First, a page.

Investors looking for income frequently find it in the bond market. Bonds represent a debt obligation that the issuer promises to repay. Amateur investors commonly underestimate the risk of fixed income investments and, therefore, may not fully appreciate the benefits of certain bond instruments, such as senior secured floating rate loans.

The most significant bond investment risks include interest rate risk and credit risk. Interest rate risk exists because investors can buy bonds from other investors, on what is called the secondary market, rather than buying bonds directly from the issuer and holding them until maturity. The current value, also known as the present value, of a bond is determined by summing the net present value (NPV) of all coupon payments and the NPV of the bond’s face value, which is the value at maturity. If the coupon payments and face value of a bond are fixed then the present value of the bond decreases as interest rates rise. This is known as interest rate risk. Bonds also carry the risk of default. In addition to default, bonds carry the risk of being downgraded by rating agencies, which could have implications on price. The risk of default and the risk of downgrade are collectively known as credit risk. Certain fixed income products attempt to mitigate interest rate risk and credit risk by establishing terms that favor the investor.

Present market conditions have seen interest rates at or near historic lows and should therefore alarm investors susceptible to interest rate risk. The savvy investor may choose to invest in floating rate bond products as a means of seeking to hedge against an increase in interest rates. Floating rate bonds typically have a coupon that adjusts with (floats on top of) the risk-free rate of return, Rf. One common reference for Rf is the London Inter-Bank Offered Rate (LIBOR), which is the interest rate at which large banks lend each other money. The interest rate of any bond can be represented as the spread over Rf, which refers to the additional interest earned above Rf. A bond with a fixed rate of return will have a spread that decreases when LIBOR increases and vice versa. In contrast, a floating rate bond will have a fixed spread above LIBOR and will therefore have a variable rate of return that adjusts when LIBOR changes. Floating rate bonds are therefore a wise choice for the investor seeking to satiate income demands in an unsustainably low interest rate environment.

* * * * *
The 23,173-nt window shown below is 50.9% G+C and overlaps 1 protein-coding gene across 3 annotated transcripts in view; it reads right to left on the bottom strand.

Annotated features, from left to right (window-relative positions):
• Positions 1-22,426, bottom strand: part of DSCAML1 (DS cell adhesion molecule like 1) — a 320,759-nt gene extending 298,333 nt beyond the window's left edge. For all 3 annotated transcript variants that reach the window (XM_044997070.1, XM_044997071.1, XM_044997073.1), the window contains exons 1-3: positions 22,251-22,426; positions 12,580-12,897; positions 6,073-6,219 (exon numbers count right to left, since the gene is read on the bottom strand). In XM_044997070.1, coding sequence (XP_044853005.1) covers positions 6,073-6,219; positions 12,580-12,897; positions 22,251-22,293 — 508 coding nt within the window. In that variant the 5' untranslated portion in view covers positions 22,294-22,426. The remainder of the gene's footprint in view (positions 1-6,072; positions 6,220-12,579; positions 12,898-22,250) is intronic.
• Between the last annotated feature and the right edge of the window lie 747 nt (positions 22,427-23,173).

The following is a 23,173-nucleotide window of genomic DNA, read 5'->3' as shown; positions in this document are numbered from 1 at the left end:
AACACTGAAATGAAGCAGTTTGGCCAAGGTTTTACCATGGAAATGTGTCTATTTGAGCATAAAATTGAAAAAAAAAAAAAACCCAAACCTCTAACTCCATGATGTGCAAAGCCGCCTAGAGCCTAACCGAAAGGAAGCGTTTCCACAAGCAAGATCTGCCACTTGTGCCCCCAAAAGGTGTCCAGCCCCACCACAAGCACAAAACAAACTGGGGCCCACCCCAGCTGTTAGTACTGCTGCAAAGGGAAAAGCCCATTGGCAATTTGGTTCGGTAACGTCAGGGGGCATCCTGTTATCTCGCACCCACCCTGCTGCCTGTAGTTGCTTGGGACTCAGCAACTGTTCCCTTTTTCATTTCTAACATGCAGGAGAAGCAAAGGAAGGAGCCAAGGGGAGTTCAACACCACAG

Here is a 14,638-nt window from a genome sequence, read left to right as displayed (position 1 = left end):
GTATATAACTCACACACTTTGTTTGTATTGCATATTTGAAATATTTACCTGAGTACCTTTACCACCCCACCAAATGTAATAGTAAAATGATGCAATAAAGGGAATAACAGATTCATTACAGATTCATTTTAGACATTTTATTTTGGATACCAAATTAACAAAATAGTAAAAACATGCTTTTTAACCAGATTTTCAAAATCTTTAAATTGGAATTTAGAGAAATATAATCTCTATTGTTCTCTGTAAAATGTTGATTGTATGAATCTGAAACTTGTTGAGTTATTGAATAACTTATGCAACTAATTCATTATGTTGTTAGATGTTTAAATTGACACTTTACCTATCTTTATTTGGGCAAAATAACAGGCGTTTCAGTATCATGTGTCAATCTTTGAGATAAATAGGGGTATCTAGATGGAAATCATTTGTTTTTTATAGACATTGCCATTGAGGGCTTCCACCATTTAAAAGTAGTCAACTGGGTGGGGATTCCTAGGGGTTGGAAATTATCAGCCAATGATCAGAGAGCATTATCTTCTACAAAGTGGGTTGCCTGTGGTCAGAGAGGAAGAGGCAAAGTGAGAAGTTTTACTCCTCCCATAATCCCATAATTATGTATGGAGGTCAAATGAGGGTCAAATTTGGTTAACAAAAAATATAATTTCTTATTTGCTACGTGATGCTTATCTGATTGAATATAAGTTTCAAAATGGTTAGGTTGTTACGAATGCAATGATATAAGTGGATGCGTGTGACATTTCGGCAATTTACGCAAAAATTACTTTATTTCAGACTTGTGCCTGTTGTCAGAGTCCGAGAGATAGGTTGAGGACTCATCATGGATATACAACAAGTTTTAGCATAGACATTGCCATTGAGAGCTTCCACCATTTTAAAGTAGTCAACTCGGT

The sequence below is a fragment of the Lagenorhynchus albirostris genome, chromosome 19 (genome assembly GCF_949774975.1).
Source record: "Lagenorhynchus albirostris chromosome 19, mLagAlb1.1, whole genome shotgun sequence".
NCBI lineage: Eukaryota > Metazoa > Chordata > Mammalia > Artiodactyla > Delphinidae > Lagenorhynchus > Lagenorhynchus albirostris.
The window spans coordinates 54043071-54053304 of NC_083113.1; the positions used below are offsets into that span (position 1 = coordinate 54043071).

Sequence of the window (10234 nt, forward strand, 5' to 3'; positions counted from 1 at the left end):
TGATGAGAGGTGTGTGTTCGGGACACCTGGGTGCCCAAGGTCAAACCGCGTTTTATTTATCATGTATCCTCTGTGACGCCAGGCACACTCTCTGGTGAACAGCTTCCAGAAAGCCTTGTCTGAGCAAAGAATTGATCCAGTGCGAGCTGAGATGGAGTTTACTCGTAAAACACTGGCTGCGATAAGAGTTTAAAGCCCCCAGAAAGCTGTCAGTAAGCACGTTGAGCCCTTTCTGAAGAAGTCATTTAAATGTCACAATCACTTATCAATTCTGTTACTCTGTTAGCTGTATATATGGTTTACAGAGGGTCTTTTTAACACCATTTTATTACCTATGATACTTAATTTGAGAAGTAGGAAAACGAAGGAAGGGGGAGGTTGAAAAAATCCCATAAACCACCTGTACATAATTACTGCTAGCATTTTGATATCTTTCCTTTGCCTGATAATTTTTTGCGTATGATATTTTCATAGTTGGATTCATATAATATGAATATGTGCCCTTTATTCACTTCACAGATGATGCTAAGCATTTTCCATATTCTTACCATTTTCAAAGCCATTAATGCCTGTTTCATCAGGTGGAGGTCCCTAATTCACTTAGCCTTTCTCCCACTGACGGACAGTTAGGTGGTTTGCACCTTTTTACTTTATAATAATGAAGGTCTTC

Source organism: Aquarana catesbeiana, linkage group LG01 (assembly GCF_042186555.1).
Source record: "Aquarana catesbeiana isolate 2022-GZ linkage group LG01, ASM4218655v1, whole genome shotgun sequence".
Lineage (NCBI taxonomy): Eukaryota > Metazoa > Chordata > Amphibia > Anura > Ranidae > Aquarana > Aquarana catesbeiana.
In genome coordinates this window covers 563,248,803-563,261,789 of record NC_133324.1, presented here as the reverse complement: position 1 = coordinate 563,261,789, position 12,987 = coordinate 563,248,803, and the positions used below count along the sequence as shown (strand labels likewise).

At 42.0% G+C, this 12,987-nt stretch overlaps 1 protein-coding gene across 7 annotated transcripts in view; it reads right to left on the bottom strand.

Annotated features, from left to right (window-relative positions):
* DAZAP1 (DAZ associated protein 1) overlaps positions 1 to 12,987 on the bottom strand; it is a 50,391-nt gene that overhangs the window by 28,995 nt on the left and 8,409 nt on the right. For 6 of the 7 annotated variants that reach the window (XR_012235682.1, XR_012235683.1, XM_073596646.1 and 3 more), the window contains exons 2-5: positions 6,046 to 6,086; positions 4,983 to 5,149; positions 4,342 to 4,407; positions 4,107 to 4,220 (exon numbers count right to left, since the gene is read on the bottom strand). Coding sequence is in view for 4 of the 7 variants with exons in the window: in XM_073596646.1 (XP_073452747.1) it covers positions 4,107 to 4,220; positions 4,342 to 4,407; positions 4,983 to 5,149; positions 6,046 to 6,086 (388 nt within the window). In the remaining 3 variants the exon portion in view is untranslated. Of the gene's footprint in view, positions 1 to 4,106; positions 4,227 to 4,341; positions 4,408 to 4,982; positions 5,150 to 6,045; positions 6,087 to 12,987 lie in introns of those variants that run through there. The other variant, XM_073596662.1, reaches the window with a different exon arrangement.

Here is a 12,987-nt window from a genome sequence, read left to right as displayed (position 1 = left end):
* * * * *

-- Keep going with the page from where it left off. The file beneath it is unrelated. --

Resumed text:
When a borrower issues floating rate debt, the obligations of the borrower can change significantly as interest rates rise. While an investor in a floating rate bond may not be concerned about interest rate risk, the investor is justifiably concerned about credit risk. Two types of bond products exist which abate credit risk. The first is senior debt. Senior debt obligations are those debt obligations that are to be repaid before any other debt obligations are repaid or shareholders’ equity is distributed. Investors in senior debt are assured that, in the event of a bankruptcy or default, they receive payment first. The second bond product that carries a low credit risk is secured debt. Secured debt obligations represent loans to a borrower that are supported by the borrower’s assets. For example, a mortgage is a loan secured by real estate. In the event of a default, the asset that is backing the bond can be liquidated to satisfy the debt obligation to the investor.

It is worthwhile to consider other fixed income products that minimize interest rate risk and/or credit risk. For example, high-yield bonds, which provide a higher coupon payment compared to otherwise equal investment grade bonds, are one alternative that may remain competitive if interest rates rise. However, these bonds generally have a lower credit quality and therefore carry a higher credit risk. U.S. treasuries arguably carry the lowest credit risk, but typically have a fixed rate of return and are therefore very susceptible to interest rate risk. Some bonds offer a floating rate of return, a senior repayment, and secure the debt obligation with assets. Such bond products, which combine these attractive features, bring the highest premium to a portfolio in comparison to other fixed income alternatives in the present fixed income environment.